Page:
So if the person chooses right and they get the reward, they're more likely to choose that response later on. If they choose wrong, then they would change their response the next time they're in a similar situation and hopefully get it right this time. Except in this situation, obviously, they would be in a lot of trouble because the bear would be right on top of them.

Now, behavioral learning theories are important because they stress how situation can affect our behaviors given different external cues. A lot of other theories focus on the internal processes more specifically, and they look less at how the environment can affect the display of personality.

So even if a person, let's say, is kind or compassionate, situations may cause this person not to act within those kinds of ways. As an example, let's take a look at a famous experiment, the Good Samaritan experiments, which were a series of experiments in 1973 done by psychologists Darley and Batson.

And these two psychologists asked a group of people to give a talk to a crowd within a different building. So they had to move from one building to the other. And while they were moving from one building to the other, there was a person that was laying on the ground that clearly needed some kind of help. And this person was part of the experiment.

Some of the people that were going to the other building were in a hurry. In other words, they only had a short period of time before their talk. And those people were far less likely to stop and help the person that was in trouble, even if they were sort of cued to be thinking in these compassionate kinds of ways.

They were actually giving talks on Good Samaritan story and on altruism. So even though they're being cued for the traits of compassion, they're still being affected by the hurriedness of the situation not to react in those kinds of ways.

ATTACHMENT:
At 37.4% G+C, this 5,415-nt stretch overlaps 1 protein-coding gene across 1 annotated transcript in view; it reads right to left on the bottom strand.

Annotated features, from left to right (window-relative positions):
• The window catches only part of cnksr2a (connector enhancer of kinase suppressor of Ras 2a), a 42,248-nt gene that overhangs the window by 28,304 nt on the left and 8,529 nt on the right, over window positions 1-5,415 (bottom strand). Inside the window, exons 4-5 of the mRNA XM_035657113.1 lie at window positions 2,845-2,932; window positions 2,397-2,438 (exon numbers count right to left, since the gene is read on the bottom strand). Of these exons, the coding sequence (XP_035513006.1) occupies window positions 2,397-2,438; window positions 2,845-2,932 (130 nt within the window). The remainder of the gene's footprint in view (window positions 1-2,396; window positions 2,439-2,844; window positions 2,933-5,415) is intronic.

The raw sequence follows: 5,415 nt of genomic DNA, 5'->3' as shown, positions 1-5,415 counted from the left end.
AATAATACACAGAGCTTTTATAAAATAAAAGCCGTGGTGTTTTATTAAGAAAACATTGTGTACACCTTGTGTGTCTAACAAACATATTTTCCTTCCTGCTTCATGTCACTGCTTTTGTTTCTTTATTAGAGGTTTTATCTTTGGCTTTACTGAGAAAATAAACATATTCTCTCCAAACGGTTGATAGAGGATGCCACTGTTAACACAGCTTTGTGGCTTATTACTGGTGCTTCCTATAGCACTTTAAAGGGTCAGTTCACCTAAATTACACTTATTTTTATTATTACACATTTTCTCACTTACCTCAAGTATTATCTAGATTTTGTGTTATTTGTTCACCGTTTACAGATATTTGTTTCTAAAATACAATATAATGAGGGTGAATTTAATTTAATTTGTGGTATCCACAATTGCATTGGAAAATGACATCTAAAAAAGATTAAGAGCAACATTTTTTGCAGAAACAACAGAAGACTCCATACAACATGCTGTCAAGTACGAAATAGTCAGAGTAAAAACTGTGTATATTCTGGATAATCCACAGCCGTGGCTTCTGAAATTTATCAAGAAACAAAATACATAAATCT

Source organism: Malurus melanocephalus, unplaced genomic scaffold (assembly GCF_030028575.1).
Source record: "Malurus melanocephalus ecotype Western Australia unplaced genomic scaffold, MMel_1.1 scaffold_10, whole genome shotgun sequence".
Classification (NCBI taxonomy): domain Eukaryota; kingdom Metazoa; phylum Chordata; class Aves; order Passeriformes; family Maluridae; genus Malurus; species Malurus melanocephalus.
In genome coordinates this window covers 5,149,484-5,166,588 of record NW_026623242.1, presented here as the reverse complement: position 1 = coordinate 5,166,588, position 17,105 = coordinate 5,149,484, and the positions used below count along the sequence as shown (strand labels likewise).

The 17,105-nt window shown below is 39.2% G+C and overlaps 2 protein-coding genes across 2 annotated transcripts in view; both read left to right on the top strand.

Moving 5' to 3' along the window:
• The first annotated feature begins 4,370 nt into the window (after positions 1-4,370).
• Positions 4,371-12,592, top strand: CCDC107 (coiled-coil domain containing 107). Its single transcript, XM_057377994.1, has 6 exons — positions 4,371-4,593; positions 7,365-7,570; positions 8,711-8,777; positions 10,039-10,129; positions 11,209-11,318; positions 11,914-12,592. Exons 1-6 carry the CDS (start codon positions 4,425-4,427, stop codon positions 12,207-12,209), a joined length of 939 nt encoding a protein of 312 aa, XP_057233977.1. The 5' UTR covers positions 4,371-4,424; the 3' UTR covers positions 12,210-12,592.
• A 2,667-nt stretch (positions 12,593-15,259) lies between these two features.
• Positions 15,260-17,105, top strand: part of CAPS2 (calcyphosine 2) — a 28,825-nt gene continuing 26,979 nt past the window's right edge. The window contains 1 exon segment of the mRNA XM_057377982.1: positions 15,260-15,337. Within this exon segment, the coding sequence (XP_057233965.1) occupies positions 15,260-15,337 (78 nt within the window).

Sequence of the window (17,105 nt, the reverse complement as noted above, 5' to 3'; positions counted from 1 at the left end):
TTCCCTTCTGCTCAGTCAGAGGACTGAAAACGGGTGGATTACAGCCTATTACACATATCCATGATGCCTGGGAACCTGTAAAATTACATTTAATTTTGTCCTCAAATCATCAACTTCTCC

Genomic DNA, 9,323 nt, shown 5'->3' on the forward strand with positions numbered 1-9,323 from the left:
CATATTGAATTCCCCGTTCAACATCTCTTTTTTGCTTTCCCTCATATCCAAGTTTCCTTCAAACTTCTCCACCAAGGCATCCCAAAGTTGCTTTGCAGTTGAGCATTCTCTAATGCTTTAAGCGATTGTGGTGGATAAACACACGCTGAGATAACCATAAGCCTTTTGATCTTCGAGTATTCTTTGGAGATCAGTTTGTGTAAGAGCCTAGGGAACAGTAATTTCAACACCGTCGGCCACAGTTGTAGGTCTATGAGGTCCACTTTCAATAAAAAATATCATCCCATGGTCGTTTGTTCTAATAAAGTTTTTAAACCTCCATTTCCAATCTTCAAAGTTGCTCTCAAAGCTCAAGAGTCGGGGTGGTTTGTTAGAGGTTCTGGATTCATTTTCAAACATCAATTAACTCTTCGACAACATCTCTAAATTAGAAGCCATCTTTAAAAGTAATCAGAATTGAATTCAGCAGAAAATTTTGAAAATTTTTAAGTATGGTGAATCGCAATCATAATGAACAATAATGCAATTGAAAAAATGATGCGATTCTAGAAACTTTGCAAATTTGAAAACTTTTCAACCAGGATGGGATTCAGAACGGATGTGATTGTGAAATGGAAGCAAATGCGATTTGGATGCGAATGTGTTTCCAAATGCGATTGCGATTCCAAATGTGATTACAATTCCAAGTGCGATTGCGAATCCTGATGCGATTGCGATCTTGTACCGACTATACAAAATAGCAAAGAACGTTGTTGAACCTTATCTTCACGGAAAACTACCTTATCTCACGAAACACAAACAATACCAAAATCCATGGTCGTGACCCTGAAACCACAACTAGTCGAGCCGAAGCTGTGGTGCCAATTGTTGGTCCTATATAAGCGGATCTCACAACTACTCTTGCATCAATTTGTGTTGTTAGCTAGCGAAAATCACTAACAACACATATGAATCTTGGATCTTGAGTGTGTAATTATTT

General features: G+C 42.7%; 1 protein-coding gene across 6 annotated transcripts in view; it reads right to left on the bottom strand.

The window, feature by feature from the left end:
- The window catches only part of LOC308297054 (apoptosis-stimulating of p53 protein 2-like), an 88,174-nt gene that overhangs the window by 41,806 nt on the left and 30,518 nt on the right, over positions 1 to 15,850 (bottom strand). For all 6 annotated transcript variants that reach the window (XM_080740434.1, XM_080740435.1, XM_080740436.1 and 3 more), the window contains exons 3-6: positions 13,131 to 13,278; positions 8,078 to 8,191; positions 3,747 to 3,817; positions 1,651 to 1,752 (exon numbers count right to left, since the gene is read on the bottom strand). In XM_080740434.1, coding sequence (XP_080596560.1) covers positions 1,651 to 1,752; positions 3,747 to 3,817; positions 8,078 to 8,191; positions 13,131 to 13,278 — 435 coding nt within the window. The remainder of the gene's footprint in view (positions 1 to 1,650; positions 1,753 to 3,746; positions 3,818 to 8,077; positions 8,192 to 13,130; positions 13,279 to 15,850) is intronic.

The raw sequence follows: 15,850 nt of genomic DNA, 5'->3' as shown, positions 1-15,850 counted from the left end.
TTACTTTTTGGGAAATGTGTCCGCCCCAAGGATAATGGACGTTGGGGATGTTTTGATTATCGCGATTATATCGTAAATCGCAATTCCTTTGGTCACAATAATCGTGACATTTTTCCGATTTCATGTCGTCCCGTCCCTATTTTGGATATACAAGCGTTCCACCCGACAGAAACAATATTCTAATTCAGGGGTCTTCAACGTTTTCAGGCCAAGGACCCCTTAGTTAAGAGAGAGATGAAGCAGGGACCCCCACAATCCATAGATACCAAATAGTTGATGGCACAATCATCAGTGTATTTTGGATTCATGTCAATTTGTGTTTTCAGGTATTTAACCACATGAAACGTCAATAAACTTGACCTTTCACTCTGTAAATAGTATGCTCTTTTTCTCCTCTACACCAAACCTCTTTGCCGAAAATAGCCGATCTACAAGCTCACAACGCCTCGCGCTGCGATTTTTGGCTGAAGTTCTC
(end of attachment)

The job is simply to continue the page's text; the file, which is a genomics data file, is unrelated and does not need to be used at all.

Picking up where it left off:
So a good middle ground to think of behavioral theory and trait theory is what we call trait situation interaction, which is where our environment affects the expression of different personality traits. So both of them work in conjunction. For example, shyness may be a trait that a person has, meaning that they often act introverted in different kinds of ways.

But the social situations that make them feel anxiety towards these kinds of things are what cue the response to shyness as a trait. So shyness is the trait, but the social situations actually cause the person to express those.

If a person isn't in a social situation, we wouldn't necessarily say that they are shy. And social anxiety is the feeling of anxiety when a person is around other kinds of people. In other words, it's the drive that a person with shyness has for the expression or the response of shyness within those social situations.

Terms to Know

Environmental signals that direct different responses.


Any stimulus that impels a person into action.


Learned patterns of behavior coming from drives, cues, responses, and consequences (rewards and punishments).


Negative consequence that decreases the likelihood of a behavior occurring again.


Actions or behavior.


Positive consequence that increases the likelihood of a behavior occurring again.

Social Anxiety

Tend to be nervous around other people and more comfortable alone.

Trait Situation Interaction

Traits are not good predictors of behavior because the environment may have a bigger impact.